However, I doubt that the government can unilaterally mandate a company’s entire off-site workforce, including at home, remote employees to be vaccinated on such pre-existing contract efforts.

3 hours ago, Vern Edwards said:

I think it would be easy to make a case that the change is within scope.

3 hours ago, Vern Edwards said:

Whether you could convince a court or a board of contract appeals is a question.

Seems like you said it’s easy to make a case but questionable whether one could withstand a legal challenge…

 

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23 minutes ago, joel hoffman said:

I didn’t “assert” that a change (order) to add the requirement  would “seem to be”out of scope. Read the definition of “assert”. “Seem to be “ or “seemingly be” is not an “assertion”. 

Don't be childish, Joel. That's right out of seventh grade. You asserted, and if you don't know that, then it's you who should read the definition.

You said that such an order would seem to be out of scope. That's an assertion of fact. You didn't say to whom it would seem to be out of scope, but your statement was an assertion nonetheless.

I agree that a change order would have to be narrower than the executive order. But it could require that all personnel employed at the government's facility be fully vaccinated and boosted, and tested regularly if they lived with someone who was not.

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There are some cases that talk about cardinal changes in terms of 'modifications which are so fundamental that they cannot be redressed within the contract by an equitable adjustment to the contract price.'  Even in the absence of the preliminary injunctions, I hope no contracting officer unilaterally modifies a contract to require vaccinations.  While the Pfizer and Moderna vaccines seem safe and effective, those who disagree and are faced with the choice of either taking a vaccine of losing their contract would certainly argue that a price adjustment doesn't answer the mail.

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Here is the change order that was proposed by ji20874 as within scope:

2 hours ago, ji20874 said:

In order to enter the Government facility or otherwise interact with Government employees, the contractor's employees have to meet the Government's new facility security and safety access standards. 

That would be within scope, in my opinion, and would not confront a contractor with any reason to lose its contract.

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2 hours ago, ji20874 said:

In order to enter the Government facility or otherwise interact with Government employees, the contractor's employees have to meet the Government's new facility security and safety access standards…Same as for imposing a new badging and background check requirement, right?

This is absolutely brilliant.  Can we just skip all the temporary injunction delays and go to doing this?  It’s probably what the EO should have said anyway.

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15 minutes ago, Vern Edwards said:

That would be within scope, in my opinion, and would not confront a contractor with any reason to lose its contract.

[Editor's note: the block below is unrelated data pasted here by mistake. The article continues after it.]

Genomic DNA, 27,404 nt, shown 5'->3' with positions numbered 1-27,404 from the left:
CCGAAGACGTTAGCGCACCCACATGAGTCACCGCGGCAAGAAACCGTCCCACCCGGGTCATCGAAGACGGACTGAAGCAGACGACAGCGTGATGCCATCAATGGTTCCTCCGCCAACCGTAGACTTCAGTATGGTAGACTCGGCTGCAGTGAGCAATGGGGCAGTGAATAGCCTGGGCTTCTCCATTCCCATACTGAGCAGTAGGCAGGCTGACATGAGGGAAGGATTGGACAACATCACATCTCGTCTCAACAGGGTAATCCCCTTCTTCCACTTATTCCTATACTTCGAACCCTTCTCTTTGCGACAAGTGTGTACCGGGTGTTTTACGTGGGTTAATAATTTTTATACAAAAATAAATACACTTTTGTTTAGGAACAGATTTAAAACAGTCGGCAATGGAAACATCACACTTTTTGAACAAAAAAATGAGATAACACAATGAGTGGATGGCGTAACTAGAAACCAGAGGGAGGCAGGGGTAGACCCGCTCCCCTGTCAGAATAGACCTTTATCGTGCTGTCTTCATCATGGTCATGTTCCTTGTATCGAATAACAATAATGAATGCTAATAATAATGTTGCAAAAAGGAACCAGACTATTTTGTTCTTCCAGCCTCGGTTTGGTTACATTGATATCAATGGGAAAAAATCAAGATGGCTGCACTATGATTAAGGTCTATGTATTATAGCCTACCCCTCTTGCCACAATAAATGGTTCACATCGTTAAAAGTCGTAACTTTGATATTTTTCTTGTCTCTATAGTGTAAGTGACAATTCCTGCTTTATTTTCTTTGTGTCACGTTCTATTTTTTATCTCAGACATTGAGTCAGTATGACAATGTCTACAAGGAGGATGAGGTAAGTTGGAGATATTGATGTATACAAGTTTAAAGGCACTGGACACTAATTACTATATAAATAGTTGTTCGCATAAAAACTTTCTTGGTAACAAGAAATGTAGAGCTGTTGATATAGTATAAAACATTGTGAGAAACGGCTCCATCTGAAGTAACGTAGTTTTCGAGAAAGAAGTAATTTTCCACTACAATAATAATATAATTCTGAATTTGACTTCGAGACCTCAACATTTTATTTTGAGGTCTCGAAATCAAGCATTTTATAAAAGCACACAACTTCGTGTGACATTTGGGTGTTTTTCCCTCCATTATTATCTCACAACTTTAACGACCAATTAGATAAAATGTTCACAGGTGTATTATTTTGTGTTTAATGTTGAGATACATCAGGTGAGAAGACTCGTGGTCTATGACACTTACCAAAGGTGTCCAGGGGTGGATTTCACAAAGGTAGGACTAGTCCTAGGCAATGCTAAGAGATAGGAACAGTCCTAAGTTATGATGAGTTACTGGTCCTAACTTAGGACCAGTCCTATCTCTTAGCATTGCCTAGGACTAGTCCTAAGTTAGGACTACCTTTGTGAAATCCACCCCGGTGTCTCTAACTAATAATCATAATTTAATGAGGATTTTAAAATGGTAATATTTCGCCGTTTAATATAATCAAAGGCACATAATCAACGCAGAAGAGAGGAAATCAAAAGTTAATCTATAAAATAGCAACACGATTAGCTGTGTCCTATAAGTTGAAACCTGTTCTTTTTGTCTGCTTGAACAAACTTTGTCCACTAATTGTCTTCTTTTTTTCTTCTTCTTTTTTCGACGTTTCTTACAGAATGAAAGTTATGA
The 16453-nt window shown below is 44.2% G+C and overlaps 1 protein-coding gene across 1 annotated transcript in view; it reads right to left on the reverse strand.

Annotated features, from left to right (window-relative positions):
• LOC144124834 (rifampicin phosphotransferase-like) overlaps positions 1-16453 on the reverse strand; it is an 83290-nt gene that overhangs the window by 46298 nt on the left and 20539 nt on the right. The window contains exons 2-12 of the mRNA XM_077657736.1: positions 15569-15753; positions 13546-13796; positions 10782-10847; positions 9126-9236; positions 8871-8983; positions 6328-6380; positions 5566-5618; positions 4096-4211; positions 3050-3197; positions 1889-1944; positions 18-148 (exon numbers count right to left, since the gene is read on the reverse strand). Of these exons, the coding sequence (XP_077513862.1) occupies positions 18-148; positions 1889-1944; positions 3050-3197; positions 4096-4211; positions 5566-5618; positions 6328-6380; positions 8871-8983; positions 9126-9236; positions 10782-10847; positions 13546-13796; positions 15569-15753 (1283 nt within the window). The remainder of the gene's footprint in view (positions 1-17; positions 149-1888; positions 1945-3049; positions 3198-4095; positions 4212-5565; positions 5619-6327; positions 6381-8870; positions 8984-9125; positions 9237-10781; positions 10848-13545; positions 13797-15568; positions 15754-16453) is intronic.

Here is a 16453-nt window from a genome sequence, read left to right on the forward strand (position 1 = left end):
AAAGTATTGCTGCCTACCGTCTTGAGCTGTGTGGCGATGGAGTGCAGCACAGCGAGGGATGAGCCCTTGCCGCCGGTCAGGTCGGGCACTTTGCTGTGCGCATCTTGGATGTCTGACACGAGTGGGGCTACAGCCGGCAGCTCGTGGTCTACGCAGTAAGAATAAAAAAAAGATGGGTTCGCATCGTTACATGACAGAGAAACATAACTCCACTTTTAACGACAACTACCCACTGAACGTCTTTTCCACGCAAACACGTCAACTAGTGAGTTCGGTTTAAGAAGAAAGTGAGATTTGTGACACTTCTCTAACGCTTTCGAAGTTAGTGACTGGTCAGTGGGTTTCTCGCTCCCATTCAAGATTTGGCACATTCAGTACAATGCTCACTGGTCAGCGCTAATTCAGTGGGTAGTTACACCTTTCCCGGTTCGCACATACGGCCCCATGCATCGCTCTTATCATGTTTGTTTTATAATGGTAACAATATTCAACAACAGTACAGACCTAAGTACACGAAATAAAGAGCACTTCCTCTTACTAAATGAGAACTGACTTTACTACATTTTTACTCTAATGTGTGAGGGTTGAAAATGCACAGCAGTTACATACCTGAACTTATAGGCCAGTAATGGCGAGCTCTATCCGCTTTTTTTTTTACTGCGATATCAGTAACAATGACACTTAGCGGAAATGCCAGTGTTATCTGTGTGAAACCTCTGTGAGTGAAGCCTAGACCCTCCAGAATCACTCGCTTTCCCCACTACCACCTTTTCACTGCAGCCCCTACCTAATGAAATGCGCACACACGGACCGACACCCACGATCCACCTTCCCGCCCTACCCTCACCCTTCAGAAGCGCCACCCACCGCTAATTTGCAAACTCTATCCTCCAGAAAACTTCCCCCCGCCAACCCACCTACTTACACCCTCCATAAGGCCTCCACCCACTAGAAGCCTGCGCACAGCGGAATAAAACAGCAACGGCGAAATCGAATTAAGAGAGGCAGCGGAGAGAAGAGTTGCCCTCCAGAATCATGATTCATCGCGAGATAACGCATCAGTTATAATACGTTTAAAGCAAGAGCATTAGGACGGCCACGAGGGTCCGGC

I agree, as there are health and religious accommodation exceptions available to Government employees, and it only applies to contract performance at the Government worksite.  The cases are Allied Materials & Equip. Co. v. United States, 215 Ct. Cl. 406, 410, 569 F.2d 562, 564 (1978) and Green Mgmt. Corp. v. United States, 42 Fed. Cl. 411, 430 (1998).  The "readdressable" aspect seems to be a factor in assessing whether the change results in a new and substantially different undertaking.

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4 hours ago, ji20874 said:

I prefer supplemental agreement.

However, I can see an argument for a change order under the Changes clause as being within the general scope of the contract.  In order to enter the Government facility or otherwise interact with Government employees, the contractor's employees have to meet the Government's new facility security and safety access standards.

I see a new safety requirement for anyone entering a Government facility as an act of the Government in its sovereign capacity. I'm not sure this would necessarily require a contract modification.

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4 hours ago, Don Mansfield said:

I see a new safety requirement for anyone entering a Government facility as an act of the Government in its sovereign capacity. I'm not sure this would necessarily require a contract modification.

Interesting.   Is the EO and its subsequent clause public and general and not directed a particular contractors?

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14 minutes ago, C Culham said:

Interesting.   Is the EO and its subsequent clause public and general and not directed a particular contractors?

I wasn't referring to the specific EO. I meant if the Federal Government were to mandate vaccinations for anyone to gain access to a Federal facility.

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6 hours ago, Don Mansfield said:

I see a new safety requirement for anyone entering a Government facility as an act of the Government in its sovereign capacity.

I want to disagree.  But only because this would mean, from a FASA purist standpoint, it should not be imposed on commercial service acquisitions.  That would complicate its enforcement.

I see the proliferation of vaccine mandates by commercial employers to get in the building, e.g. hospital workers, as potentially damning of your argument.